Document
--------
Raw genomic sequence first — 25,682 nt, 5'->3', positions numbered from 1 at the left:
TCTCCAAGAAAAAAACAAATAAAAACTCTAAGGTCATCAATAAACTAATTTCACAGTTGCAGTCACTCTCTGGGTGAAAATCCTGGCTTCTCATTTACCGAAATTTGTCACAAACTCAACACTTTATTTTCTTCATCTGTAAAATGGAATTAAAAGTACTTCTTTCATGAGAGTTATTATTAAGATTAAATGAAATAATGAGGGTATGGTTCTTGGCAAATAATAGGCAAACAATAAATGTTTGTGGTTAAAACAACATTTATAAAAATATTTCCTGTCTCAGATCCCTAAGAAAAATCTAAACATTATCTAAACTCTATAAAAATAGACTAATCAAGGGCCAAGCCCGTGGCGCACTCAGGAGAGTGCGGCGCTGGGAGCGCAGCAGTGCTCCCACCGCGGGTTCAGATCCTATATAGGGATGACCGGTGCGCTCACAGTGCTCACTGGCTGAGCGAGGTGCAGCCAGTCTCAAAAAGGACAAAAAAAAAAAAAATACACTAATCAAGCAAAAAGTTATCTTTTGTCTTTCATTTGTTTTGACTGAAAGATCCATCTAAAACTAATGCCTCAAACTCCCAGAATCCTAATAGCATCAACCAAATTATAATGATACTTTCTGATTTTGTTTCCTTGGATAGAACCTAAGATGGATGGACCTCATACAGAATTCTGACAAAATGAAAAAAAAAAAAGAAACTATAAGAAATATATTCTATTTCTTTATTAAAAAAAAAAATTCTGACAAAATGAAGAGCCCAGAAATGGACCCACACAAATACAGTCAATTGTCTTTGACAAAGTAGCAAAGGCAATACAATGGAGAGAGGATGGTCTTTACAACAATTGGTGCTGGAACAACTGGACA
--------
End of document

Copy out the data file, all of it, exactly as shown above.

Raw genomic sequence first — 25,682 nt, 5'->3', positions numbered from 1 at the left:
TCTCCAAGAAAAAAACAAATAAAAACTCTAAGGTCATCAATAAACTAATTTCACAGTTGCAGTCACTCTCTGGGTGAAAATCCTGGCTTCTCATTTACCGAAATTTGTCACAAACTCAACACTTTATTTTCTTCATCTGTAAAATGGAATTAAAAGTACTTCTTTCATGAGAGTTATTATTAAGATTAAATGAAATAATGAGGGTATGGTTCTTGGCAAATAATAGGCAAACAATAAATGTTTGTGGTTAAAACAACATTTATAAAAATATTTCCTGTCTCAGATCCCTAAGAAAAATCTAAACATTATCTAAACTCTATAAAAATAGACTAATCAAGGGCCAAGCCCGTGGCGCACTCAGGAGAGTGCGGCGCTGGGAGCGCAGCAGTGCTCCCACCGCGGGTTCAGATCCTATATAGGGATGACCGGTGCGCTCACAGTGCTCACTGGCTGAGCGAGGTGCAGCCAGTCTCAAAAAGGACAAAAAAAAAAAAAATACACTAATCAAGCAAAAAGTTATCTTTTGTCTTTCATTTGTTTTGACTGAAAGATCCATCTAAAACTAATGCCTCAAACTCCCAGAATCCTAATAGCATCAACCAAATTATAATGATACTTTCTGATTTTGTTTCCTTGGATAGAACCTAAGATGGATGGACCTCATACAGAATTCTGACAAAATGAAAAAAAAAAAAGAAACTATAAGAAATATATTCTATTTCTTTATTAAAAAAAAAAATTCTGACAAAATGAAGAGCCCAGAAATGGACCCACACAAATACAGTCAATTGTCTTTGACAAAGTAGCAAAGGCAATACAATGGAGAGAGGATGGTCTTTACAACAATTGGTGCTGGAACAACTGGACA